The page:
ACF Young Chefs of the Month Recipients

Charlett Thelin

September/October 2018 - What's your favorite dish, and why?

Charlett Thelin, Chicago, Ill., ACF National Member

"My favorite dish is steak, eggs, and potato hash. Who says steak is only for a fancy dinner? There is nothing better than waking up and starting your day with the sizzling sound of a hot saute pan searing your steak breakfast. Especially when you pair it with a couple of over easy eggs and some potato hash. The runny egg yolks are the perfect combination with such a hearty breakfast."

Joseph Paro

August 2018 - Contributing to your community and the culinary industry

Joseph Paro, Sellersburg, Ind., ACF Kentucky Chapter

"Community service is everything to me, that’s why I chose the field that I did. My entire life, I’ve wanted a way to give back to the people and community that have given so much to me, so that’s why I became a chef and an educator. Through teaching, I have had the opportunity to give back to my community by training the future of the culinary industry. Over the time that my students spend with me, I not only get to teach them how to cook, I also get to teach them my personal philosophy on food and how to conduct themselves in order to be productive members of society. When their time in my class has come to a close, I get to send them out in to the community so that they can make their own impacts and find their own ways to give back."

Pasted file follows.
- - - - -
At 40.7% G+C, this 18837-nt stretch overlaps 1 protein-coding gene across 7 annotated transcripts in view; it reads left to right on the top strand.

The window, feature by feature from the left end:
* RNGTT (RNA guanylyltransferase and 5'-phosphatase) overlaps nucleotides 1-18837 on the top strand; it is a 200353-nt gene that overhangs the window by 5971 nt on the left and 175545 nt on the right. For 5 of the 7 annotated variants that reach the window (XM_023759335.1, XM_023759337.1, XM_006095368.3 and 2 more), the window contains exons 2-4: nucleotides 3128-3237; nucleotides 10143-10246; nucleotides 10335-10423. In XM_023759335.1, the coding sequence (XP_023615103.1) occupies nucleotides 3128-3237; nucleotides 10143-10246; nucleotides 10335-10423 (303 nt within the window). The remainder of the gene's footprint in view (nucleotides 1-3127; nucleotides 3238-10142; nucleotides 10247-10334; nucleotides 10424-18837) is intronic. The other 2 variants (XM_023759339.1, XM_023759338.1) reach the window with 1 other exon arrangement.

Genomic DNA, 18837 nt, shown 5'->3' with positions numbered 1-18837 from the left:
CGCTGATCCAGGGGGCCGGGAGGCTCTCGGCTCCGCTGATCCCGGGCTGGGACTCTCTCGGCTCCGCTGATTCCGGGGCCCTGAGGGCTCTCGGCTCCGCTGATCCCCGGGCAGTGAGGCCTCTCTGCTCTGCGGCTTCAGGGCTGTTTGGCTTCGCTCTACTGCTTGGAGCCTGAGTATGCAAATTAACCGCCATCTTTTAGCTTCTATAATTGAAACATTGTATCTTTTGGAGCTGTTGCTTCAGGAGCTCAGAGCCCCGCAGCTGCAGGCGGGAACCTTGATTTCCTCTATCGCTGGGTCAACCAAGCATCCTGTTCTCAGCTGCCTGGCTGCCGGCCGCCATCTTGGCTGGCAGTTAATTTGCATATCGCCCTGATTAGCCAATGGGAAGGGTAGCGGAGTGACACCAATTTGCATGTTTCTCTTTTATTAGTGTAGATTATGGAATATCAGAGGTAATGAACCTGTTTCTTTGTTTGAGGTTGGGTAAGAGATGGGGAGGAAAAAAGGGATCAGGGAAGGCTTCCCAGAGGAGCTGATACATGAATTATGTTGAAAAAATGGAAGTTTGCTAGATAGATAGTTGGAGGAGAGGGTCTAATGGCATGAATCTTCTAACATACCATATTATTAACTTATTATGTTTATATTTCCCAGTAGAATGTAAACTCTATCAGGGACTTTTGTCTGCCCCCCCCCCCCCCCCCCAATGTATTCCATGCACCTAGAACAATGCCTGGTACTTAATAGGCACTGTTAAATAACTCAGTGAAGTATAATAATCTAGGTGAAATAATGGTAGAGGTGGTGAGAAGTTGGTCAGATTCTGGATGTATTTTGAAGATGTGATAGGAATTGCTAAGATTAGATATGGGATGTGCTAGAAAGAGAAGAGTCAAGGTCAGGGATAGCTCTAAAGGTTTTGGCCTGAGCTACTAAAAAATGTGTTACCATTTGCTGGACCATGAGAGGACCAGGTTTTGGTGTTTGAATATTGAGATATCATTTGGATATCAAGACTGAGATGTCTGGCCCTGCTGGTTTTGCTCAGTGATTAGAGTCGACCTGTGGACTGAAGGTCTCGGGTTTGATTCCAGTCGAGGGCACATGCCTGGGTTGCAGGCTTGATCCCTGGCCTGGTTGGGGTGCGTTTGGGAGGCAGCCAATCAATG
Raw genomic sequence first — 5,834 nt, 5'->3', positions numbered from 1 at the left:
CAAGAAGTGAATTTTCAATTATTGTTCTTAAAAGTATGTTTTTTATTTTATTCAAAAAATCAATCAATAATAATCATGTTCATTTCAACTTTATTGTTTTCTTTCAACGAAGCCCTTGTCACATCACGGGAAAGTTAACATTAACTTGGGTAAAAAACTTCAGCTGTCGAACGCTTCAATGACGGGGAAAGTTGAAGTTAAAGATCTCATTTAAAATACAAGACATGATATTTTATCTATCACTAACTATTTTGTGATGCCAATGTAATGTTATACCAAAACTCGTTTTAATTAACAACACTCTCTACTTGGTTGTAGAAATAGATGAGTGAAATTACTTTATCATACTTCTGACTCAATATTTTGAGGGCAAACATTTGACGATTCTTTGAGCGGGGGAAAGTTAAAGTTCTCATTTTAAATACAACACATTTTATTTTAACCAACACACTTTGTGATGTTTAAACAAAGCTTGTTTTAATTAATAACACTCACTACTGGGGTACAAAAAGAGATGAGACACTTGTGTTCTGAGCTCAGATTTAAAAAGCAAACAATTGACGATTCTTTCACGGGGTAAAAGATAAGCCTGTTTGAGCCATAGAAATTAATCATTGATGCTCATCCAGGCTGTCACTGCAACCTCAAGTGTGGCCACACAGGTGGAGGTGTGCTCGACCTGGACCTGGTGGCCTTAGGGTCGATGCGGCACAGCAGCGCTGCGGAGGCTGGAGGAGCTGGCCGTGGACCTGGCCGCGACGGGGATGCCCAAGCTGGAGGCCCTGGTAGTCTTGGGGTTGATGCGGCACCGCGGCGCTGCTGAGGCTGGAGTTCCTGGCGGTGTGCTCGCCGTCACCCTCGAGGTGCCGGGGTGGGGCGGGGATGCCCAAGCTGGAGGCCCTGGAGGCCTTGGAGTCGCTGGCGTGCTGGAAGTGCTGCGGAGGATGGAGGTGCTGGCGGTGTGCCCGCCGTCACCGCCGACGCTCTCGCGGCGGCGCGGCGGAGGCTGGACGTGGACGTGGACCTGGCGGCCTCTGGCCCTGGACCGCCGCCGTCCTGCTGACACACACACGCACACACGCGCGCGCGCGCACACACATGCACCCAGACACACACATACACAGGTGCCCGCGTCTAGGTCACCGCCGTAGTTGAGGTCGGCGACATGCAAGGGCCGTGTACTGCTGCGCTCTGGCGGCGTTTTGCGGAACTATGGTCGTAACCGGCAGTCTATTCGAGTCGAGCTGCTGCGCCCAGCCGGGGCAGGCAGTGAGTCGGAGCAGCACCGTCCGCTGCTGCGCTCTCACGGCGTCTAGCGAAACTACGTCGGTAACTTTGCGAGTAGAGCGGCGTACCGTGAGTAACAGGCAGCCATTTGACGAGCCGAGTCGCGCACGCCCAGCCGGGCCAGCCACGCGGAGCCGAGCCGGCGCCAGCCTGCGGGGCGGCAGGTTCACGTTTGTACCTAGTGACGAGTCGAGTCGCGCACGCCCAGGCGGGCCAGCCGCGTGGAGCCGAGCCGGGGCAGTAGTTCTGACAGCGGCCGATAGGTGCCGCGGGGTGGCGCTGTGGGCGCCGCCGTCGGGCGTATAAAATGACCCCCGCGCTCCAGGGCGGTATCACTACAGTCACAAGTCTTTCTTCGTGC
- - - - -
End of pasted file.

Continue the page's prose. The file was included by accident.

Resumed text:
Daniel Hess

June/July 2018 - Using your leadership skills

Elijah Pulley, Peoria Heights, Ill., ACF Heart of Illinois Professional Chefs Association

My leadership qualities include teamwork, communication and organization. I use these qualities in the kitchen at work every day. As a lead on a line, teamwork is an essential skill. You have to be able to move in sync with the two other guys next to you and keep the line working with the same flow throughout the whole service. This is where communication comes into play, in the heat of a service rush, reading off orders as they come in and deciding fire times is a huge role because you are setting the pace for the whole service. But I think organization is the most crucial part. A good leader has an organized, clean kitchen and is able to delegate and do multiple tasks at one time whether that be in prep or hopping in the dish pit to catch it back up. A leader in a kitchen is a person that has knowledge of each position and is able to execute each station on the line.

Daniel Hess

May 2018 - Prepping for a practical exam or culinary competition

Daniel Hess, Salisbury Mills, N.Y., ACF Chefs and Cooks of the Catskill Mountains

I continuously practice until competition day, striving to be the best I can be. I do not practice until it is prefect because I know there is always something else I could have done better. I triple check all my mise en place and equipment, and set up at least an hour before my window opens, that way I can go over my steps and what I need to do to be successful. Competition is not for everyone, but I take pride in it and hope every chef does as well.

Valerie Barger

April 2018 - Culinary Passion

Valeria Barger, Havertown, Pennsylvania, ACF Philadelphia Delaware Valley Chefs Association